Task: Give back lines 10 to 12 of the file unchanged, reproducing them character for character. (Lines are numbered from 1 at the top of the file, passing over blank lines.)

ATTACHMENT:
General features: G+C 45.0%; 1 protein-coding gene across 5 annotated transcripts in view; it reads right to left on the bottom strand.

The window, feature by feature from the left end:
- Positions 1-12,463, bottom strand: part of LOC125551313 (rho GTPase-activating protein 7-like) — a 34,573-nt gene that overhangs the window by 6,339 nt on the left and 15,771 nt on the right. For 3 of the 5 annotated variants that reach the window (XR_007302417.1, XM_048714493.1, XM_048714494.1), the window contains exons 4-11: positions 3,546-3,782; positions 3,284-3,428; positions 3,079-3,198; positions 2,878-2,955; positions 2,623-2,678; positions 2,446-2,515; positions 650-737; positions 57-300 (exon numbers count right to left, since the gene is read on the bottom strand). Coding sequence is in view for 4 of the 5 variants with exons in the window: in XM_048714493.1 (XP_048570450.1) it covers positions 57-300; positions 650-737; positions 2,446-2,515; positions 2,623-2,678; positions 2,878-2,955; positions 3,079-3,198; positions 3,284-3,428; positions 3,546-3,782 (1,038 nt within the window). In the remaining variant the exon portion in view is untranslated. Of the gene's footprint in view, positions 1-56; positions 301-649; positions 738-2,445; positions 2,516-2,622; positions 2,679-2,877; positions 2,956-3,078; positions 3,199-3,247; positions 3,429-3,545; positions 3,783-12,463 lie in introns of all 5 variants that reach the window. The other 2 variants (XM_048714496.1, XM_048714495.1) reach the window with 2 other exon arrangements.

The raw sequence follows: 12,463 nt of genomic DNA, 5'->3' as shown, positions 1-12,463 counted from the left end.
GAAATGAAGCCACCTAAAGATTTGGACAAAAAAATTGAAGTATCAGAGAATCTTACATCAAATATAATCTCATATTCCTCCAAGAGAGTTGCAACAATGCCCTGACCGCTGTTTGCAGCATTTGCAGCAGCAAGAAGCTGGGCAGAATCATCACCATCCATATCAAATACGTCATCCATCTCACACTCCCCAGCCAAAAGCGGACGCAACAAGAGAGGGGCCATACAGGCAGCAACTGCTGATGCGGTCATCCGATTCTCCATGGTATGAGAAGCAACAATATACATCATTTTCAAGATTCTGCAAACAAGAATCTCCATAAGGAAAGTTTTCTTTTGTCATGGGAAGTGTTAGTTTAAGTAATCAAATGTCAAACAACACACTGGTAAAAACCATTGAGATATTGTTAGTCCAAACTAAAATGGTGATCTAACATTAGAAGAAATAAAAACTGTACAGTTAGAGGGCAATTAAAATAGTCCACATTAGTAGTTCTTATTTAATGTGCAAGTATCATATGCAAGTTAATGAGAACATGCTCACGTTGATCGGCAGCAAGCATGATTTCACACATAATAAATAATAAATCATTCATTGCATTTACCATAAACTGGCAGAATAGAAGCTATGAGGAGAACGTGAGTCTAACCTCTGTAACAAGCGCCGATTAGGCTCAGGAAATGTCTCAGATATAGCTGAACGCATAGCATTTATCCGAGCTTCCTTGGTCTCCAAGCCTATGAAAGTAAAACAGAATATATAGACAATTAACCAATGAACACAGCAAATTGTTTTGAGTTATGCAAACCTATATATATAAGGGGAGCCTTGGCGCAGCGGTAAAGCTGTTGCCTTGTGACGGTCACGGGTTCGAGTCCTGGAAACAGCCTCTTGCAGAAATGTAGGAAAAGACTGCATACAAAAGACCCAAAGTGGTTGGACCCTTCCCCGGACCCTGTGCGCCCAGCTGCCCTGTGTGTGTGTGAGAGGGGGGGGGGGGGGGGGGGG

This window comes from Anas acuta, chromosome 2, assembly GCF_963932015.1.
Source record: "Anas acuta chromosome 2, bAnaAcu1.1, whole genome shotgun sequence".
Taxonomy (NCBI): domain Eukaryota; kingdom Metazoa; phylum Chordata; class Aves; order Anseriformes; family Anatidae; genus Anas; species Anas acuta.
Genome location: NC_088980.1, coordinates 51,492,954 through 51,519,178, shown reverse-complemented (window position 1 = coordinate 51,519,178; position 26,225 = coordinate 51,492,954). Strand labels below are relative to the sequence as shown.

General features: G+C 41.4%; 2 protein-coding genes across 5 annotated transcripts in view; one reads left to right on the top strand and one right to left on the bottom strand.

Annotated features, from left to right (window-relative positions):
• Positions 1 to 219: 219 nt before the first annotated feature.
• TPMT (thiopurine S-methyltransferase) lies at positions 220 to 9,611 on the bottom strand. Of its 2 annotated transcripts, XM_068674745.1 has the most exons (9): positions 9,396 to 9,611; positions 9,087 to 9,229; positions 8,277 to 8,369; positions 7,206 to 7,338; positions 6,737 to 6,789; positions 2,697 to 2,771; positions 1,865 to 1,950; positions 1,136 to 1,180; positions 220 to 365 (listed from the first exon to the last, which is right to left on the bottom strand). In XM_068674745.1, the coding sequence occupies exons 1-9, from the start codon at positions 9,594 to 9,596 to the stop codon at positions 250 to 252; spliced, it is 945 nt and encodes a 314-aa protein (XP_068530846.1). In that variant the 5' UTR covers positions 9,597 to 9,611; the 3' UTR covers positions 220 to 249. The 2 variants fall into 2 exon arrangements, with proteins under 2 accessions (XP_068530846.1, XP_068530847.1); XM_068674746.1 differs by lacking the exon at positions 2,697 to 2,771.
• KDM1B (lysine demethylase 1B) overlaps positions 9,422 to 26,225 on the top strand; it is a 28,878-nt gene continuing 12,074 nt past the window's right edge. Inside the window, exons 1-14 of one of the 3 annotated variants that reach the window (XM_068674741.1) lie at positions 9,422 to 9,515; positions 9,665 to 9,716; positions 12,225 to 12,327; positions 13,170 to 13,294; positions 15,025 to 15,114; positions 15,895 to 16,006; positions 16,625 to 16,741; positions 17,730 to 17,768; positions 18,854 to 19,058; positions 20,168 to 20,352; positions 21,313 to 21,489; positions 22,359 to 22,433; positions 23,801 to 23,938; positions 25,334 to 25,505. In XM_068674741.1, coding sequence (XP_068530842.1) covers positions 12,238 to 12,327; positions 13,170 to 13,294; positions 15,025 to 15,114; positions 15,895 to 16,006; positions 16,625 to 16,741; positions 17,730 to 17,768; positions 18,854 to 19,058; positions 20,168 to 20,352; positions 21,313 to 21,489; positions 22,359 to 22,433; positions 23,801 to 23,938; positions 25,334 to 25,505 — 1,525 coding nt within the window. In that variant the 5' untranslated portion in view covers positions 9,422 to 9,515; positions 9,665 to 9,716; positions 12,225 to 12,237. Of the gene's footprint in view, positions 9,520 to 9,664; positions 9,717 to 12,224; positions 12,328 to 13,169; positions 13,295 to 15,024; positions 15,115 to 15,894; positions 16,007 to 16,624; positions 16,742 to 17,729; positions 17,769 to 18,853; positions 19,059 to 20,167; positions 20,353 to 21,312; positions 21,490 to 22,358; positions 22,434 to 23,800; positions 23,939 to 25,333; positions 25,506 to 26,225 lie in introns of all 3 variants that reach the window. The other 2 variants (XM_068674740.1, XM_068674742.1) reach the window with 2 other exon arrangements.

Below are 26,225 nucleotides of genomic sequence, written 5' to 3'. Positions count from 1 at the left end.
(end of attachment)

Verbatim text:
General features: G+C 41.4%; 2 protein-coding genes across 5 annotated transcripts in view; one reads left to right on the top strand and one right to left on the bottom strand.

Annotated features, from left to right (window-relative positions):
• Positions 1 to 219: 219 nt before the first annotated feature.